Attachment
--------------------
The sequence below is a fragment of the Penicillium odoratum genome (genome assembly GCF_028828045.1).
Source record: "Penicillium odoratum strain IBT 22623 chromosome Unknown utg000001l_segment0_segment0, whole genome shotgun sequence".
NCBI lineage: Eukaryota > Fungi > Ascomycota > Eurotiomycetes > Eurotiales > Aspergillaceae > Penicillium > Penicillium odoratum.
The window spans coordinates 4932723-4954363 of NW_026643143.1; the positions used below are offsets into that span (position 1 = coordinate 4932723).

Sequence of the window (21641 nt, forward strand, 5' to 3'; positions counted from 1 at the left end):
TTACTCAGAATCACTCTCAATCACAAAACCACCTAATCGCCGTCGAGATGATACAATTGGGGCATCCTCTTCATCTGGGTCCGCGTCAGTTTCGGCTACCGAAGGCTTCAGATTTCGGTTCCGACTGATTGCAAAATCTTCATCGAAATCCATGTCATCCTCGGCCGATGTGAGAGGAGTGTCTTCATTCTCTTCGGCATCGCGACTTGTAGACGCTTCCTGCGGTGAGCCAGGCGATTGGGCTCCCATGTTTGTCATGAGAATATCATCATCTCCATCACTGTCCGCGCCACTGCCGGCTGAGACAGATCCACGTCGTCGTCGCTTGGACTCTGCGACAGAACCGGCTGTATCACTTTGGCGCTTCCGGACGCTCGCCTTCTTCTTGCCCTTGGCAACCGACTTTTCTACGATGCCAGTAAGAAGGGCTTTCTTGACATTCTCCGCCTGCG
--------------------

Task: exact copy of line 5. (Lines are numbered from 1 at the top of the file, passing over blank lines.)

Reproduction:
Sequence of the window (21641 nt, forward strand, 5' to 3'; positions counted from 1 at the left end):